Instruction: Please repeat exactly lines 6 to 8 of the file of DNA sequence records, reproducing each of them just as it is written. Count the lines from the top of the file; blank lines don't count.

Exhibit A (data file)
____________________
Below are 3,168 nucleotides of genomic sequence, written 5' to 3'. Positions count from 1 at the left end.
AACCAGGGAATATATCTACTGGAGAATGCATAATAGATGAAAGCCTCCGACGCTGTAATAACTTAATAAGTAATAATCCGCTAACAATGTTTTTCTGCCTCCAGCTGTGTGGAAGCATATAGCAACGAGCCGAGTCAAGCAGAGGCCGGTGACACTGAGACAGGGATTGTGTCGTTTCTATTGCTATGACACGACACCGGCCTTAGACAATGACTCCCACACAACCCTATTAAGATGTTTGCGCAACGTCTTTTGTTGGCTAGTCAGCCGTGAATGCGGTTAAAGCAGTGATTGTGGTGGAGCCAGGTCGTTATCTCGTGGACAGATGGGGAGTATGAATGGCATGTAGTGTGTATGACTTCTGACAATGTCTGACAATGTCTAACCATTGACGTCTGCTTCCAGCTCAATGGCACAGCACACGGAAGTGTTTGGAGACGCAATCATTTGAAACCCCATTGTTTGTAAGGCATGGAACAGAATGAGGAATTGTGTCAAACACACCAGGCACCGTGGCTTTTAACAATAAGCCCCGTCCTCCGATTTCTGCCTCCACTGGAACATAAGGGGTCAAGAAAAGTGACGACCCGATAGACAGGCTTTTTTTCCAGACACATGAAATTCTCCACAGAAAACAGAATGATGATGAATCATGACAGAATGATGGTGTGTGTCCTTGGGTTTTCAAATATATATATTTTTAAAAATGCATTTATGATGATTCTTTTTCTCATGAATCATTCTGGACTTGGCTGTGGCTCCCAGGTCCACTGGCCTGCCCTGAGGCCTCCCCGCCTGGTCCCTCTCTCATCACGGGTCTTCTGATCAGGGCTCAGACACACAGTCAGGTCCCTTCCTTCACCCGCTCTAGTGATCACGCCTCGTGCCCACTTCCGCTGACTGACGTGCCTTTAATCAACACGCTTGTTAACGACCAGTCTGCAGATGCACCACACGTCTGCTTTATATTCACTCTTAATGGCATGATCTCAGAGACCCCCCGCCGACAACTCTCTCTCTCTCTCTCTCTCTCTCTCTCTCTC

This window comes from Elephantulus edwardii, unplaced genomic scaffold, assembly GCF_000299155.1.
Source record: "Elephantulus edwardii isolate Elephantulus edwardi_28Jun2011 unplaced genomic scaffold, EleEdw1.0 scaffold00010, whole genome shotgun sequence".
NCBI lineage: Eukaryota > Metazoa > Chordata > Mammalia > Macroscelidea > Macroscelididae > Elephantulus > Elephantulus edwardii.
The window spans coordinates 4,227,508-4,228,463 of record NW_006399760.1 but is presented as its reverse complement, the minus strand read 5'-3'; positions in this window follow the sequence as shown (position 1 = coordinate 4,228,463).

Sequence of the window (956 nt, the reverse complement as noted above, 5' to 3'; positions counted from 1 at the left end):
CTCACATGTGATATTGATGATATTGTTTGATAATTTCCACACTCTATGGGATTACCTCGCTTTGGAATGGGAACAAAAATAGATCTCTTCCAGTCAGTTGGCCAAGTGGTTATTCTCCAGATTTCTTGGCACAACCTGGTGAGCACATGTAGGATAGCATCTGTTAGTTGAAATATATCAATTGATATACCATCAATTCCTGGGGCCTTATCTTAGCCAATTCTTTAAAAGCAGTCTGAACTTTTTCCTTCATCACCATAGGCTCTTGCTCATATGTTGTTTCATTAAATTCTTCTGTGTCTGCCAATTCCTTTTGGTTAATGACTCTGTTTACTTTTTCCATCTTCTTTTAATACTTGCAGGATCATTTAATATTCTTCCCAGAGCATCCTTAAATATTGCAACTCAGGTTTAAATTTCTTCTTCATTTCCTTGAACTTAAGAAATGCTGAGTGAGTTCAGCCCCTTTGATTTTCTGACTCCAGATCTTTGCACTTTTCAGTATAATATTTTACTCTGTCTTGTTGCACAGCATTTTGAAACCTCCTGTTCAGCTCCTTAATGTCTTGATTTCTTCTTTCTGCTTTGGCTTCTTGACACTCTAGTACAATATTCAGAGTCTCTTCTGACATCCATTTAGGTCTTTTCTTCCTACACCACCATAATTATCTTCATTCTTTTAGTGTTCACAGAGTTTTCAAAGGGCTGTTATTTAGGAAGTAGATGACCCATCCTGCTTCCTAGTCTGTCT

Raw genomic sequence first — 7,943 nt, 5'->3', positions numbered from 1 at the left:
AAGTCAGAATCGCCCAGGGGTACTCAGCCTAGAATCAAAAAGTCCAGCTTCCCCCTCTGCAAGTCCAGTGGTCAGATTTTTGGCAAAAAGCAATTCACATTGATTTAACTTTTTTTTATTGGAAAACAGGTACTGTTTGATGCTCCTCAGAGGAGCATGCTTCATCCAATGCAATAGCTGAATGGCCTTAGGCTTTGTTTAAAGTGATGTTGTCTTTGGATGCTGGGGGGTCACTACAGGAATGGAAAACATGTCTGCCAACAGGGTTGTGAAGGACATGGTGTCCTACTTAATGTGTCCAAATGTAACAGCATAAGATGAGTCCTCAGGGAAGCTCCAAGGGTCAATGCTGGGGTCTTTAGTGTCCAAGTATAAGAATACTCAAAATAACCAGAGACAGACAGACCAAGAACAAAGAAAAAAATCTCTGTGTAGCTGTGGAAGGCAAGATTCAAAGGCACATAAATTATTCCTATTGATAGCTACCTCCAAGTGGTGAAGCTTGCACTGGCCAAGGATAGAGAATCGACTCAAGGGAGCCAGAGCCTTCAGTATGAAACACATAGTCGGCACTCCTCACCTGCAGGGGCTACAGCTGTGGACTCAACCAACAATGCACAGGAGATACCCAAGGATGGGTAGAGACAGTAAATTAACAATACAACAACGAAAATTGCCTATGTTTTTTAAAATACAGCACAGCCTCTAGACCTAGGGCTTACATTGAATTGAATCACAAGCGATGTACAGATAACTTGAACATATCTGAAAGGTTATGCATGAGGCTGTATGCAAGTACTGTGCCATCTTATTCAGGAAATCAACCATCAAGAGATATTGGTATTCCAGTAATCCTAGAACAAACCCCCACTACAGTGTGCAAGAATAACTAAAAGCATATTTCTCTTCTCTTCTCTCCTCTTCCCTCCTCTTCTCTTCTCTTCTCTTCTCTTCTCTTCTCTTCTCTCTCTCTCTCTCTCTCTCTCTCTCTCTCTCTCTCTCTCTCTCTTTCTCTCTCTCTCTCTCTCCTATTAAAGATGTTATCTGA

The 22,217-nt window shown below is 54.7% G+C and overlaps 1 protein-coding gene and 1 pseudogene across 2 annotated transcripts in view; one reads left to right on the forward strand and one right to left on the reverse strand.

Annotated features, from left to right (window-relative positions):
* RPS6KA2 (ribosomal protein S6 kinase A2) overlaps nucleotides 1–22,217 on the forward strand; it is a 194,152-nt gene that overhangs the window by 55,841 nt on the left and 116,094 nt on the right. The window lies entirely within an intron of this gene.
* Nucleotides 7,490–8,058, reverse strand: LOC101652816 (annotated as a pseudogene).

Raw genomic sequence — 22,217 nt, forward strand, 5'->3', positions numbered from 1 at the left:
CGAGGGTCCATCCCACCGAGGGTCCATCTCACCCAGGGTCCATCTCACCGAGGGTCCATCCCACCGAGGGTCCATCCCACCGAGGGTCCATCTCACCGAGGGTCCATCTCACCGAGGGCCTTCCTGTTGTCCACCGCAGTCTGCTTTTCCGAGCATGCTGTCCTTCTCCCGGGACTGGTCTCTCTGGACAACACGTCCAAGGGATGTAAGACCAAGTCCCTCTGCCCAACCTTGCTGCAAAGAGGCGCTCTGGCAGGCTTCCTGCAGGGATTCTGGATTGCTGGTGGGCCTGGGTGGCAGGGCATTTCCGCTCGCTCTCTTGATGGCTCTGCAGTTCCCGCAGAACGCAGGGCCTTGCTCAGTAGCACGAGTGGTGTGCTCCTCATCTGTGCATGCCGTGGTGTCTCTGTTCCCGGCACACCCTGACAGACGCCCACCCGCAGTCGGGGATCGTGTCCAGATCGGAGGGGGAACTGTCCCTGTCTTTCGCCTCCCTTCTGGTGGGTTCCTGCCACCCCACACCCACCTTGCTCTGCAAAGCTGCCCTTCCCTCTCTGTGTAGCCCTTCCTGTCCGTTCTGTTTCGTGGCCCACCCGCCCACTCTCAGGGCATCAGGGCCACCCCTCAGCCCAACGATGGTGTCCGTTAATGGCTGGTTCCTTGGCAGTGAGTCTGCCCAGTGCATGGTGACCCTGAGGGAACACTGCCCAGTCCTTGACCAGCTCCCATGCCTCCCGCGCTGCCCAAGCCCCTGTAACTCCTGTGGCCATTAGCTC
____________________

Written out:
The window spans coordinates 4,227,508-4,228,463 of record NW_006399760.1 but is presented as its reverse complement, the minus strand read 5'-3'; positions in this window follow the sequence as shown (position 1 = coordinate 4,228,463).

Sequence of the window (956 nt, the reverse complement as noted above, 5' to 3'; positions counted from 1 at the left end):
CTCACATGTGATATTGATGATATTGTTTGATAATTTCCACACTCTATGGGATTACCTCGCTTTGGAATGGGAACAAAAATAGATCTCTTCCAGTCAGTTGGCCAAGTGGTTATTCTCCAGATTTCTTGGCACAACCTGGTGAGCACATGTAGGATAGCATCTGTTAGTTGAAATATATCAATTGATATACCATCAATTCCTGGGGCCTTATCTTAGCCAATTCTTTAAAAGCAGTCTGAACTTTTTCCTTCATCACCATAGGCTCTTGCTCATATGTTGTTTCATTAAATTCTTCTGTGTCTGCCAATTCCTTTTGGTTAATGACTCTGTTTACTTTTTCCATCTTCTTTTAATACTTGCAGGATCATTTAATATTCTTCCCAGAGCATCCTTAAATATTGCAACTCAGGTTTAAATTTCTTCTTCATTTCCTTGAACTTAAGAAATGCTGAGTGAGTTCAGCCCCTTTGATTTTCTGACTCCAGATCTTTGCACTTTTCAGTATAATATTTTACTCTGTCTTGTTGCACAGCATTTTGAAACCTCCTGTTCAGCTCCTTAATGTCTTGATTTCTTCTTTCTGCTTTGGCTTCTTGACACTCTAGTACAATATTCAGAGTCTCTTCTGACATCCATTTAGGTCTTTTCTTCCTACACCACCATAATTATCTTCATTCTTTTAGTGTTCACAGAGTTTTCAAAGGGCTGTTATTTAGGAAGTAGATGACCCATCCTGCTTCCTAGTCTGTCT